Glen Campbell, Linda Ronstadt, the Supremes, Richard Harris, Frank Sinatra, the Fifth Dimension, the Temptations, Barbara Streisand, Carly Simon and many others have recorded his tunes.
"Wichita Lineman," "Galveston," "The Worst that Could Happen" and "MacArthur Park" are just a few of Webb's charting singles. And he'll play them in Park City at the Egyptian Theatre Saturday and Sunday.
During the show, Webb will tell a lot of stories.
"They are like the scenes behind the songs, which are base points for albums," Webb said during a telephone interview with The Park Record from his home located on the North Shore of Long Island, near Oyster Bay. "They are the places where everything starts at the bottom of the well."
While Webb could easily play four hours worth of music, he knows he has to whittle his list down to the main hits.
"People want to hear Glen Campbell, Linda Ronstadt and a surprising number of people want to hear 'MacArthur Park,'" he said with a chuckle. "So there are some things that I'm almost certain to do, but there are times when I will wander off the path and go into the deep catalog, which Jimmy Webb fans do know pretty well."
The show is meant to be entertaining.
"It's a lot of good fun, in spite of the fact that some of the songs are love songs and some of the songs are kind of sad," he said. "I have ways of making the show not too depressing.
Still, there will be some poignant moments.
"The Glen Campbell songs have become very important in the past couple of years because he is in a condition now from Alzheimer's where he is unable to perform," Webb said. "Furthermore, Linda Ronstadt has retired from singing as well. So the songs I wrote for her also have special meaning."
The songwriter is always surprised at how many people like to hear "MacArthur Park," which became a No. 2 on the Billboard Hot 100 for Academy Award-nominated actor Richard Harris in 1968.
"That's so odd and off the wall," Webb said.
While Webb likes all the songs he has written, there are some that he favors more than others.
"More often than not, they aren't as well known," he said.
"The Moon Is a Harsh Mistress" is one of those songs. It's an album cut that got recorded by Joe Cocker, Joan Baez, Shawn Colvin and Glen Campbell.
"Even Pat Metheny recorded a version of it and it became a minor standard without living the life as a single," Webb said. "That's just as well, because in today's world, there isn't really such a thing as a single."
Throughout his career, Webb said he has been constantly surprised when an artist will cover one of his songs.
"I think one of the biggest surprises was when R.E.M. did 'Wichita Lineman' for a DVD," he said. "I was really shocked."
Another time was when James Taylor recorded the song.
"He and I ended up playing the song at Carnegie Hall for a rainforest benefit," Webb said. "I kept pinching myself because there's James Taylor singing my song and I'm playing piano for him at Carnegie Hall. I thought, 'I'm back on drugs!'"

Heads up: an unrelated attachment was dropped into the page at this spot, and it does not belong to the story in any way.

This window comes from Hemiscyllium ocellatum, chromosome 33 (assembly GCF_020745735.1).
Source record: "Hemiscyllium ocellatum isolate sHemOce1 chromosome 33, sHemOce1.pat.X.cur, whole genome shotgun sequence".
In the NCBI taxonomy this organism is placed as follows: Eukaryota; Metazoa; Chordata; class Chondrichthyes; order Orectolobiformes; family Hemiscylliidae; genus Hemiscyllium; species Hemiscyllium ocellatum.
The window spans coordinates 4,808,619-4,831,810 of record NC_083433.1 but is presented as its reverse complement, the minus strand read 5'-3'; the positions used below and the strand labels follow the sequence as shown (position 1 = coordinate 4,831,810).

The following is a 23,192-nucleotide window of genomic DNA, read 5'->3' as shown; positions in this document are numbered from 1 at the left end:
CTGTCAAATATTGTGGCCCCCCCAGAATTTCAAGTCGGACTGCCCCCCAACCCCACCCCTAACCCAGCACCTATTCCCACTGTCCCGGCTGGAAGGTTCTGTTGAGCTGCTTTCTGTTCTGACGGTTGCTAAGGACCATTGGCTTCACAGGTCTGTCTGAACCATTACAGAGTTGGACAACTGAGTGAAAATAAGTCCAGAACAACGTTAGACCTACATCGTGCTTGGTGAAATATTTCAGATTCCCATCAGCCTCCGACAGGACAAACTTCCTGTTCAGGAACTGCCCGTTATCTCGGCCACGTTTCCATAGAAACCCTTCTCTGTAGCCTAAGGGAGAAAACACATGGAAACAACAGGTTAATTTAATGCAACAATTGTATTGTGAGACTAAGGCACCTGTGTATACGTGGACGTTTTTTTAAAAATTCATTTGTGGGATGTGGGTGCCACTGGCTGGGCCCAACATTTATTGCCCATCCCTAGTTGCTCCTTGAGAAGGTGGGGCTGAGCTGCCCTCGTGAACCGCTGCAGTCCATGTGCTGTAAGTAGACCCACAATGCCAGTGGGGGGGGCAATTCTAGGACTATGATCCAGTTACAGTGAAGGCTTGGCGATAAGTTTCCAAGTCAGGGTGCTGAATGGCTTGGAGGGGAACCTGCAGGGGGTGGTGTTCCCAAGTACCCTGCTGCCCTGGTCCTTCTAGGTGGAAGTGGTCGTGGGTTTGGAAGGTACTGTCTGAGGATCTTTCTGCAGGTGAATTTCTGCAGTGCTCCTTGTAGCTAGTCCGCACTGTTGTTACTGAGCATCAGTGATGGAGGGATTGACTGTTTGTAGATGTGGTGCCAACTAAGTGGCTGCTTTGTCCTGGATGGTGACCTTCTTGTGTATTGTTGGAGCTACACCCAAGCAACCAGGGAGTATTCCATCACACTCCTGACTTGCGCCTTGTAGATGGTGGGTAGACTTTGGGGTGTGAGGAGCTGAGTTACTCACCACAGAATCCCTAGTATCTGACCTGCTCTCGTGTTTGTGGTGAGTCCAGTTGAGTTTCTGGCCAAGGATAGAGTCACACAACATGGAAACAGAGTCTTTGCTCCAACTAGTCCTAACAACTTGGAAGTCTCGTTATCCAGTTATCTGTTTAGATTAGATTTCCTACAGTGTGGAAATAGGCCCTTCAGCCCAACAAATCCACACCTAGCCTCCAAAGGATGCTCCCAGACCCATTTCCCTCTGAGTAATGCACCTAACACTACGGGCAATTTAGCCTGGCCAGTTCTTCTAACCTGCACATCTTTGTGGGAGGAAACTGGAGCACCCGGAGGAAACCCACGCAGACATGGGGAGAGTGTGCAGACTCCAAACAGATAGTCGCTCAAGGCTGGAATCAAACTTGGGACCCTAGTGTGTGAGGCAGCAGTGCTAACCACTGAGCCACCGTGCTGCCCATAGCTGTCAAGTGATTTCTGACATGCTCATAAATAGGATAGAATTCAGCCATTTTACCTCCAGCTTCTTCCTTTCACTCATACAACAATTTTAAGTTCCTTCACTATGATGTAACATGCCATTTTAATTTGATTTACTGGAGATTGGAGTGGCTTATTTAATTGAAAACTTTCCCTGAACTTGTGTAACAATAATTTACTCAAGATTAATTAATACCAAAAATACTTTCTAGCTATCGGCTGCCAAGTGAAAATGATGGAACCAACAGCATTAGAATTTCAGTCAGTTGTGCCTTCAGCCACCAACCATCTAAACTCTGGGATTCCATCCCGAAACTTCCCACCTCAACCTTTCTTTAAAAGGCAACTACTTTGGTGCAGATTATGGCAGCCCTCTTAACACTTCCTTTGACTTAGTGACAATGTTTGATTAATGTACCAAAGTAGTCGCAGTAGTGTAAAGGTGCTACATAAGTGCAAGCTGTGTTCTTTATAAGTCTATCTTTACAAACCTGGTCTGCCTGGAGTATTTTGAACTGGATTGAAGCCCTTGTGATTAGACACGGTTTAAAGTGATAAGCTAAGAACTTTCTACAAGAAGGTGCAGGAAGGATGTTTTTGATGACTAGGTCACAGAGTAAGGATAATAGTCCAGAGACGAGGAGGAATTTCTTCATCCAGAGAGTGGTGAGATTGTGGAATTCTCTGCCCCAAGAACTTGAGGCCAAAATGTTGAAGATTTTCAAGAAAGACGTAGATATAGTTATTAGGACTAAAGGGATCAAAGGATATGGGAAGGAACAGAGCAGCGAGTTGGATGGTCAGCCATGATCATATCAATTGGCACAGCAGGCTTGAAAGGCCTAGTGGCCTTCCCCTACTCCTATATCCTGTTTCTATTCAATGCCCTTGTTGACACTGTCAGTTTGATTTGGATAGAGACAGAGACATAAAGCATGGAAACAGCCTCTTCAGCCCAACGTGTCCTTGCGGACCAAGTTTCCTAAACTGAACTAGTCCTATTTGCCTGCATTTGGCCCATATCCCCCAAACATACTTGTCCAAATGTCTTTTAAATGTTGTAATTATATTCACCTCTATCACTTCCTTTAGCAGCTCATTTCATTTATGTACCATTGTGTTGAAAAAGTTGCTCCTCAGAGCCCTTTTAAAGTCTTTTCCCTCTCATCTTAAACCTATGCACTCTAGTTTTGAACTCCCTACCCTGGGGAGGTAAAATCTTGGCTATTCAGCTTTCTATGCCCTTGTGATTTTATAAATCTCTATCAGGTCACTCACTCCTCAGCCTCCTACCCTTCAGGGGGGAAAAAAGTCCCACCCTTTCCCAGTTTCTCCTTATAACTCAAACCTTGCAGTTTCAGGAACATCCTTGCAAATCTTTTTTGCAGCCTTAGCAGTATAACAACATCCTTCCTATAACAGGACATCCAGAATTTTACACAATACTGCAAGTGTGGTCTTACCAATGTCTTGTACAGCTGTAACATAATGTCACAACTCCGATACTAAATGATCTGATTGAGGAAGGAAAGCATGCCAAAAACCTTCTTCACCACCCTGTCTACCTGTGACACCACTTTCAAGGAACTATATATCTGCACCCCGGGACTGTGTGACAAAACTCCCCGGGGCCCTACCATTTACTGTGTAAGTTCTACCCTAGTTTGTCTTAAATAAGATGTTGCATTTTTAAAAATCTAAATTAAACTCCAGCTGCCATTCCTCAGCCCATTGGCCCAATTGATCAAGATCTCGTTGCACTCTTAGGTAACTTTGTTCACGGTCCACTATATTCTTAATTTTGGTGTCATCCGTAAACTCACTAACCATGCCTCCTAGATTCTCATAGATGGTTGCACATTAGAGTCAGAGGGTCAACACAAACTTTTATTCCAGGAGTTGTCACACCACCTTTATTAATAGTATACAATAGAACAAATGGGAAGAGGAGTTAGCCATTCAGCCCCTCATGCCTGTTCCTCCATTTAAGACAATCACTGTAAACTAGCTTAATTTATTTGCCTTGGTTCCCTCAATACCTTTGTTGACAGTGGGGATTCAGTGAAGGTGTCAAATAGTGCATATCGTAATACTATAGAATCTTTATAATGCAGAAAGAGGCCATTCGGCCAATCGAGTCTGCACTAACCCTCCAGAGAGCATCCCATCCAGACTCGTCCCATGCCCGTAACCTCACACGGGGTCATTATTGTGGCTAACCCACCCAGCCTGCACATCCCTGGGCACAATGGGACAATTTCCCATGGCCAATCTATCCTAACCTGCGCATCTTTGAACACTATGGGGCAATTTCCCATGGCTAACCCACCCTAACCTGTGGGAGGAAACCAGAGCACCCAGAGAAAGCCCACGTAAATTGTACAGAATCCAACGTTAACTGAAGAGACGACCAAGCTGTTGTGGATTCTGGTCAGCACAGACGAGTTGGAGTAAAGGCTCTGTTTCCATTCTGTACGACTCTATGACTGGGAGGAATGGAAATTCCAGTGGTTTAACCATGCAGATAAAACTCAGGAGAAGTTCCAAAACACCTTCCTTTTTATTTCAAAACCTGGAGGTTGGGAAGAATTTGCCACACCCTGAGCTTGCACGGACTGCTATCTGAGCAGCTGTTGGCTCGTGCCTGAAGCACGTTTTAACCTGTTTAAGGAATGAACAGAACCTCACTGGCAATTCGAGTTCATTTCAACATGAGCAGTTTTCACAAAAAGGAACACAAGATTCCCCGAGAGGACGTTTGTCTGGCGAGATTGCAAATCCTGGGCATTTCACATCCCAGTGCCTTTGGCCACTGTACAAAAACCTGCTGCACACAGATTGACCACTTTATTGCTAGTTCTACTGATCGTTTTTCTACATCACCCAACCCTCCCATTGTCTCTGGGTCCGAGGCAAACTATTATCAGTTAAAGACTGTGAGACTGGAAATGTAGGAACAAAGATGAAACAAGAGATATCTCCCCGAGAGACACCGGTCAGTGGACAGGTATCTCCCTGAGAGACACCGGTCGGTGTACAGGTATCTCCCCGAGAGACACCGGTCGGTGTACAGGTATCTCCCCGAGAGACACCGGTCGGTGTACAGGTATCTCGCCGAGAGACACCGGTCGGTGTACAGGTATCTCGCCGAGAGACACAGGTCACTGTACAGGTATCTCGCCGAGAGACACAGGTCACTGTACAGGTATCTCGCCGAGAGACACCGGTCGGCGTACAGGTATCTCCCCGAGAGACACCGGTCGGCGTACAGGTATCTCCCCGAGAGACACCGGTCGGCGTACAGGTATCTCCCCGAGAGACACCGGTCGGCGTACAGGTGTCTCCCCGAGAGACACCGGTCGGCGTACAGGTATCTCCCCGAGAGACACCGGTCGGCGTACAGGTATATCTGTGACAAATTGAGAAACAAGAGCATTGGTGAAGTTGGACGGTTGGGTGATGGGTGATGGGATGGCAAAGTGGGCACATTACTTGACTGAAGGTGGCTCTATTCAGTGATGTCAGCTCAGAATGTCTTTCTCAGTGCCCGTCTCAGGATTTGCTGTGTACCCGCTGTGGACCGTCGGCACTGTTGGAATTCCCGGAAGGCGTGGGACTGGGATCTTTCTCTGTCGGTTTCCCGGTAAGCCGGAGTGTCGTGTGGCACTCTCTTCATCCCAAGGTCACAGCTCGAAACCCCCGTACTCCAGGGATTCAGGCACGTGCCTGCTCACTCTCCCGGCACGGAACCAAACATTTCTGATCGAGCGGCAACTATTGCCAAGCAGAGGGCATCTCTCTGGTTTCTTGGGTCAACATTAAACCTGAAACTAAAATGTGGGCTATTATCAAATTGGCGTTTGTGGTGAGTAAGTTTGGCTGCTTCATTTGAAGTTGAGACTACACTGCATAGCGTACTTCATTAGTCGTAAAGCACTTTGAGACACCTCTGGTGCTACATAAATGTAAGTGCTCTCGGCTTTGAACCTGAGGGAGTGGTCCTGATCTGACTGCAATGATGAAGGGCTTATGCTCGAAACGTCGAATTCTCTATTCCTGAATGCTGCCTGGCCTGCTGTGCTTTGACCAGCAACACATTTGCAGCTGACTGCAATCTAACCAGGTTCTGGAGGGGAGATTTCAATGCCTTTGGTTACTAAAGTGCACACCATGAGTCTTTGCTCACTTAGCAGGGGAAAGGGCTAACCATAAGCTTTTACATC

Still, the surprises is all part of the songwriting business.
"I wouldn't trade being a songwriter for any job," he said.
Webb, the son of a Baptist minister began playing piano when he was 6.
"My dad was an ex Marine and very strict in the house, and my mother was the buffer zone," he said. "One thing she was tough about, though, was piano lessons. She gave me a mandate that by 12 I would become the church pianist."
the time he was 10, Webb was playing for church services and moved to the organ.
When he was 12, Webb started listening to rock 'n' roll, against his father's wishes.
"He got this curious idea that Rock 'n' Roll was about sex," Webb said, laughing. "So I had to do it on the sly."
At that time, Webb wrote a song called "Someone Else," that later became a hit for Art Garfunkel.
"I wrote that songs when I was 12 going on 13," Webb said.
Another incident that led Webb to songwriting happened during a school talent show.
"One of the prettiest girls invited me over to her house," he said. "I had never been invited anywhere by a girl before, and I came to the realization that songwriting could work out."
In 2003, Webb published a book, "Tunesmith: Inside the Art of Songwriting," which was about the mechanics of songwriting.
He is currently working on a new book, a memoir that will be published sometime next year.
"It's about the crazy and surreal life that I lived when I was in my 20s," he said. "I have about 18 months to write it and am hoping to release a new solo album in consort.
"I am looking forward to recording new songs, because I don't want to record 'Wichita Lineman' ever again," Webb said with a laugh."
The Egyptian Theatre, 328 Main St., will welcome award-winning songwriter Jimmy Webb on Saturday, June 14, and Sunday, June 15, at 8 p.m. Tickets range from $20 to $50 and are available by visiting www.parkcityshows.com .